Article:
CHICAGO — A union leader representing CTA workers is calling for all train operators to be tested for coronavirus to prevent the virus from spreading.
Kenneth Franklin, president of the Amalgamated Transit Union Local 309, wants all of the city’s 3,000 CTA train workers to be tested.
One bus driver has contracted COVID-19 and another is in isolation after a spouse tested positive for the virus. Keith Hill, president of the Amalgamated Transit Union 241 who represents 7,000 members that operate the CTA’s busses, said there is “no such thing as social distance” for bus drivers.
Transit, health care, letter carriers, and food service workers are deemed essential workers under Gov. JB Pritzker’s stay at home order. They are working on the frontline lines of the coronavirus outbreak, putting their health at risk despite inadequate pay, health care and protective equipment, labor leaders said this week.
The “vast majority” of workers who have been classified as “essential,” are not “high earners with large salaries and fancy titles. They are the great working class of Chicago,” Bob Reiter, president of the Chicago Federation of Labor said.
They need more masks and hand sanitizer, leaders said.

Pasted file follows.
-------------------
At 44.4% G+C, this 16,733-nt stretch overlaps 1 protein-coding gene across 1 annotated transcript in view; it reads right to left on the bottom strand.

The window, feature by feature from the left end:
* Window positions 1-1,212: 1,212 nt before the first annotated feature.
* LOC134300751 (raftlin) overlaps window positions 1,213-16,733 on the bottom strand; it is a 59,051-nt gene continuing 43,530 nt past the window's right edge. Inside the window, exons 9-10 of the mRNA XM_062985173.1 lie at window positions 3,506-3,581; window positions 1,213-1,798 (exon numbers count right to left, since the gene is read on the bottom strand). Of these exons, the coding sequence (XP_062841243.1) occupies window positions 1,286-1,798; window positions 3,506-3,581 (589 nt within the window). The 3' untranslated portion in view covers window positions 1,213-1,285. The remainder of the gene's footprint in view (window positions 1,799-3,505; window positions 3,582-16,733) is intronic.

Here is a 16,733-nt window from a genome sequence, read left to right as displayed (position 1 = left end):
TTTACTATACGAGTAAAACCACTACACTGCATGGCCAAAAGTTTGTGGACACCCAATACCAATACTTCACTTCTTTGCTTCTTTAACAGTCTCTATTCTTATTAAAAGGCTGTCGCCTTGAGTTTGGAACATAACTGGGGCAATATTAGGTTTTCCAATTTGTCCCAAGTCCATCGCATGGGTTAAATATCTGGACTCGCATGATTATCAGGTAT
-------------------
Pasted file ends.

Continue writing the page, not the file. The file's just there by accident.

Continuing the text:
Mack Julion, President of the National Association of Letter Carriers Branch 11, also wants all local postal service workers tested for the virus because of their interactions with the public. He said one postal carrier in Chicago has tested positive for COVID-19.
The crisis has exposed how “woefully inadequate many of the private and public health care entities have responded to the cries” of the 90,000 SEIU Healthcare members who work in hospitals, nursing homes, home health care, and child care across four states, including Illinois, said union President Greg Kelley.
“Our members work even though there are often shortages of face masks, gloves, sanitizer, and other safety equipment,” Kelly said.
Bob O’Toole, who represents more than 12,000 members of United Food and Commercial Workers Local 1546, said people must use “common sense” to protect those that are still working.
“If you drive up to a grocery store and you see that the parking lots are packed, go home,” he said.
Government help for workers
Immediate, sustained support is needed from the government to provide relief to the “economic disaster” brought on by the coronavirus pandemic, Reiter said.
The current legislation stalled in the U.S. Senate is a “bill to subsidize corporations and not workers.” Instead, the Chicago labor movement is demanding from local and federal leaders:
- Expanded unemployment insurance and direct payments to families
- Expanded medicaid program and subsidized Cobra payments for workers who lose insurance because of unemployment or reduced hours
- Paid sick-leave for all workers, including independent contractors.
- Stronger protections to keep workers safe
- Bailed out companies should not be able to reward stock-holders or subsidize operations while cutting jobs, wages or benefits
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